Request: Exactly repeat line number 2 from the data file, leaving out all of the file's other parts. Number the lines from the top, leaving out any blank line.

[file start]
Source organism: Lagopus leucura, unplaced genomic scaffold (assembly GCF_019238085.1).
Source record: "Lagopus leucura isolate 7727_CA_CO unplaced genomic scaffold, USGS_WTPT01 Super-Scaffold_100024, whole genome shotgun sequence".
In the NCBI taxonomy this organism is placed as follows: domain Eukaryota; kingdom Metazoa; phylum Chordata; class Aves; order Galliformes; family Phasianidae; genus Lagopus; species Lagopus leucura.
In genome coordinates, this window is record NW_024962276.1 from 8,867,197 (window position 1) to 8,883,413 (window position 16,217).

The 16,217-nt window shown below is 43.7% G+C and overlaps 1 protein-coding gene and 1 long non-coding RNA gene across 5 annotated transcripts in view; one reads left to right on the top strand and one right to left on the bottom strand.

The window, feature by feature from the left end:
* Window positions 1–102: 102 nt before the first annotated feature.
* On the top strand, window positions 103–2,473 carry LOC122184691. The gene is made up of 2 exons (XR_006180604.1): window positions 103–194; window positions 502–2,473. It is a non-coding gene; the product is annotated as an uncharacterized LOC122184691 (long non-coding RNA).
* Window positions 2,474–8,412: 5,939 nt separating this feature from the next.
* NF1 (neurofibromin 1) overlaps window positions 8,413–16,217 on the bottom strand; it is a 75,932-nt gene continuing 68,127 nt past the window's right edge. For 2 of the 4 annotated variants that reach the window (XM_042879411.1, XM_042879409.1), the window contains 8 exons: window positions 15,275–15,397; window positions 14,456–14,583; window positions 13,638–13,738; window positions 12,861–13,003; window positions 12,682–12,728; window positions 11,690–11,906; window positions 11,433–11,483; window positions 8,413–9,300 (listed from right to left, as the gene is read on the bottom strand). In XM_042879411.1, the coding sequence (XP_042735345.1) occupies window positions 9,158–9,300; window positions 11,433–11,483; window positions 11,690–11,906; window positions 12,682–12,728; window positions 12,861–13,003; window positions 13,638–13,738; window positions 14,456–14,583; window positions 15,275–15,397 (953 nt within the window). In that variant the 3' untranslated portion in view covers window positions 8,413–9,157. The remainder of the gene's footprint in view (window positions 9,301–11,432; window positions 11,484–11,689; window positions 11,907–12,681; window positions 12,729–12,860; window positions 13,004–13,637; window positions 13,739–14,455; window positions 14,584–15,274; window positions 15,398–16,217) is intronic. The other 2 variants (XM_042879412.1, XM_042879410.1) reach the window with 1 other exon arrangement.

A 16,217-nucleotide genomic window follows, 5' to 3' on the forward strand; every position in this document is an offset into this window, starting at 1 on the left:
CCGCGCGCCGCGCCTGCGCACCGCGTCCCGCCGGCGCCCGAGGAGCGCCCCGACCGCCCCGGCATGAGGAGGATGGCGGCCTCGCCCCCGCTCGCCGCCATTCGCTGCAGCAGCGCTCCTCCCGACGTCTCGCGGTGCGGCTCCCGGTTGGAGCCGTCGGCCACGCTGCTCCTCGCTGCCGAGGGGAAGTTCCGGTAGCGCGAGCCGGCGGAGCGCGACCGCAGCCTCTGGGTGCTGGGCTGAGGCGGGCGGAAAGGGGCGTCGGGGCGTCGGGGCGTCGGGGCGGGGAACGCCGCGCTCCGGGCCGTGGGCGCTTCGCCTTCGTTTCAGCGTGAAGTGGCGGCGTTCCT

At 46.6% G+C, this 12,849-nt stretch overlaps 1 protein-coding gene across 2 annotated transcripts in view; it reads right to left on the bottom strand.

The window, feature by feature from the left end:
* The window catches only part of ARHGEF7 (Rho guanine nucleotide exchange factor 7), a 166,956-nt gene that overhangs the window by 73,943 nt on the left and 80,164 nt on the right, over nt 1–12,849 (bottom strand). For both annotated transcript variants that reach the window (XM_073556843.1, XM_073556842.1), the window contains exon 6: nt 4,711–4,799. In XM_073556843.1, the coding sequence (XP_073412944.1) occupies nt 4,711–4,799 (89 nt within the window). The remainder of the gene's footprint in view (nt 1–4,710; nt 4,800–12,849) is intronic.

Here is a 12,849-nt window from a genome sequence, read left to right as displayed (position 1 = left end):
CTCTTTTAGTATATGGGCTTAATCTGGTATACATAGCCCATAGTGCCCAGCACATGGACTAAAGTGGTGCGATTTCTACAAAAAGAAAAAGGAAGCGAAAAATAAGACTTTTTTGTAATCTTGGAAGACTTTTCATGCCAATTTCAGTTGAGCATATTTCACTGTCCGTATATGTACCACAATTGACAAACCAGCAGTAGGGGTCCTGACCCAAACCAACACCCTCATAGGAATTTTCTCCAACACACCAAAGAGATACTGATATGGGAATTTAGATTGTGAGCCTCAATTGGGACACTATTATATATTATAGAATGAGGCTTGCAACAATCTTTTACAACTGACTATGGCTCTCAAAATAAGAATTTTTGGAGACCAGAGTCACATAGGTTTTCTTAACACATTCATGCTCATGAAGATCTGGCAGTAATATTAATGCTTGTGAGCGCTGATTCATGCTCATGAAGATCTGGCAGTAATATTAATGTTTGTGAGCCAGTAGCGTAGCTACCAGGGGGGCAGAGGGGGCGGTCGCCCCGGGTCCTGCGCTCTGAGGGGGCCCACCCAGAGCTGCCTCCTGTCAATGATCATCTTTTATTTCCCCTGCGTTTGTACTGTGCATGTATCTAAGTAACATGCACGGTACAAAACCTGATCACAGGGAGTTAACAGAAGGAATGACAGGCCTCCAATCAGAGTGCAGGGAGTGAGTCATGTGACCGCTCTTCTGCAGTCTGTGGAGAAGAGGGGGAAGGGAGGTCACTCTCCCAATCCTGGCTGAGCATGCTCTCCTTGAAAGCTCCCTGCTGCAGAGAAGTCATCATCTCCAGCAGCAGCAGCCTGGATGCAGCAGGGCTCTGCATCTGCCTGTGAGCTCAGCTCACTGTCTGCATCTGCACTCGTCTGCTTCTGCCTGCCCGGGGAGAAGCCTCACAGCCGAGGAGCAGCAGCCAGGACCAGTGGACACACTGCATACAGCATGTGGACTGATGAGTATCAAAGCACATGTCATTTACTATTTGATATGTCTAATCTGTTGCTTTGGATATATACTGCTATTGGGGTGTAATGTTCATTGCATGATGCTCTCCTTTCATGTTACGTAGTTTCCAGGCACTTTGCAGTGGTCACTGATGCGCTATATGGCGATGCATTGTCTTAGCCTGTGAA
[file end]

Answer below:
Source record: "Lagopus leucura isolate 7727_CA_CO unplaced genomic scaffold, USGS_WTPT01 Super-Scaffold_100024, whole genome shotgun sequence".